I wanted to go OUT and shoot SOMETHING happening. I followed my instincts – the Central Line to Holborn then sucked north into the grid vortex of the Bloomsbury Squares. I’m sure there’s some sort of occult geometry underlying the lay-out of the garden squares of Bloomsbury (distinct from those arranged on the slopes of Pentonville and following the curve of the high ground across Barnsbury).
The ‘Cab Man’s Tea Huts’ fascinate me – but you know what, I’ve never actually been in one, how is that possible? The one at Russell Square was presented by Sir Squire Bancroft in 1901. Bancroft was a significant figure in Victorian theatre, instigating a new form of realist theatre “drawing-room comedy” or “cup and saucer drama”. He produced a play by the bizarre figure of Edward Bulwer-Lytton who I wrote about in This Other London – the man who had has wife locked up in an asylum for disagreeing with him, coined a number of cliches still used today and most bizarre of all, wrote a novel that was later the source of Nazi cult that believed in a subterranean secret source of energy and insisted the Luftwaffe develop a Flying Saucer in the last months of the war.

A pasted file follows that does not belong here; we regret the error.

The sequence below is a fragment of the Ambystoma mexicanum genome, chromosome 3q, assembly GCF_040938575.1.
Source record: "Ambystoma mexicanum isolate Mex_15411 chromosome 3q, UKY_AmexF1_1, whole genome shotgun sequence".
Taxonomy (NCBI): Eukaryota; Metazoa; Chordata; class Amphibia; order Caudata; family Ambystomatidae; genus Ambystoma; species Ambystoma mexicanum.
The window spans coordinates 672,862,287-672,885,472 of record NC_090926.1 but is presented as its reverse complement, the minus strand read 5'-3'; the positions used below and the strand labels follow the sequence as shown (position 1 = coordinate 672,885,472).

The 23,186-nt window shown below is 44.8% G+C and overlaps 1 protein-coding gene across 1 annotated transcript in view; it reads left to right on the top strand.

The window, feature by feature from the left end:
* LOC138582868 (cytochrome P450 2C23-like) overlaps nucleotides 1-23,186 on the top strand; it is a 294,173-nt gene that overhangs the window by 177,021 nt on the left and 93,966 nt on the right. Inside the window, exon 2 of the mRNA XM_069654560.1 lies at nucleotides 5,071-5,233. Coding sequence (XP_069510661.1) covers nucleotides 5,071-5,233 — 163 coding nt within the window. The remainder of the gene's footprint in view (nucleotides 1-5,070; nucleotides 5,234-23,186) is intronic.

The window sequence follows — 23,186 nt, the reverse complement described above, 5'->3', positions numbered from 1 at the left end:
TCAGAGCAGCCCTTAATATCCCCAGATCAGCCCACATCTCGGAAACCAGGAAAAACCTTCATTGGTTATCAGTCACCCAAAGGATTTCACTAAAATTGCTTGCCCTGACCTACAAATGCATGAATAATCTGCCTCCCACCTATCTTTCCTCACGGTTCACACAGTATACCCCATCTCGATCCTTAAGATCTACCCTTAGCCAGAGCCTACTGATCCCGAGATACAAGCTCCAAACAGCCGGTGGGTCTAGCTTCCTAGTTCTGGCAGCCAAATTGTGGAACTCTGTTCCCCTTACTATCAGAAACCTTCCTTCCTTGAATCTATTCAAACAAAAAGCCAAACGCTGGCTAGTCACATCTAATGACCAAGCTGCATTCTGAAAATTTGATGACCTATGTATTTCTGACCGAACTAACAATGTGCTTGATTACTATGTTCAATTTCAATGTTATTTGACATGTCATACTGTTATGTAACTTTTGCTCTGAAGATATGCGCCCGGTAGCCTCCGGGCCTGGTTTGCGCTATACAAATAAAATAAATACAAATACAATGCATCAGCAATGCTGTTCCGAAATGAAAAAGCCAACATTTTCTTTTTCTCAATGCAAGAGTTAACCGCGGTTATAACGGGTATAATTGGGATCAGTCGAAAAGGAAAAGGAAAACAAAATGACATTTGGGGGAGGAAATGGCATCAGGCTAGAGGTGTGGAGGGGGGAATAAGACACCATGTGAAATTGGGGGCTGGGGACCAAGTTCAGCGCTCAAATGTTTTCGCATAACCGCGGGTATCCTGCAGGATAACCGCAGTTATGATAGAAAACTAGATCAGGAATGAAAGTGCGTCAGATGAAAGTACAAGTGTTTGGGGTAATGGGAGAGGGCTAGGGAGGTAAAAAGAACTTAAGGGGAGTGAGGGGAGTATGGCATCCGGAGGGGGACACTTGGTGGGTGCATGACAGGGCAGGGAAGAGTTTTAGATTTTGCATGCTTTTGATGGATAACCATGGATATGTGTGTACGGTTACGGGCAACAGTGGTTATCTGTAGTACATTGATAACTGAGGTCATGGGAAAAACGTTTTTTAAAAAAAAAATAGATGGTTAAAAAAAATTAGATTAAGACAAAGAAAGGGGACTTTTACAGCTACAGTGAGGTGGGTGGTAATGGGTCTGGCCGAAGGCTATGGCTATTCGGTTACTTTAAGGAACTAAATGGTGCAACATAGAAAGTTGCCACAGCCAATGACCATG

Those tea huts are strange places and who knows what other odd powers have been unleashed by the Bloomsbury grid – just look at the art deco detail on the gate posts of SOAS in the video and the brutalist brilliance of the Institute of Education.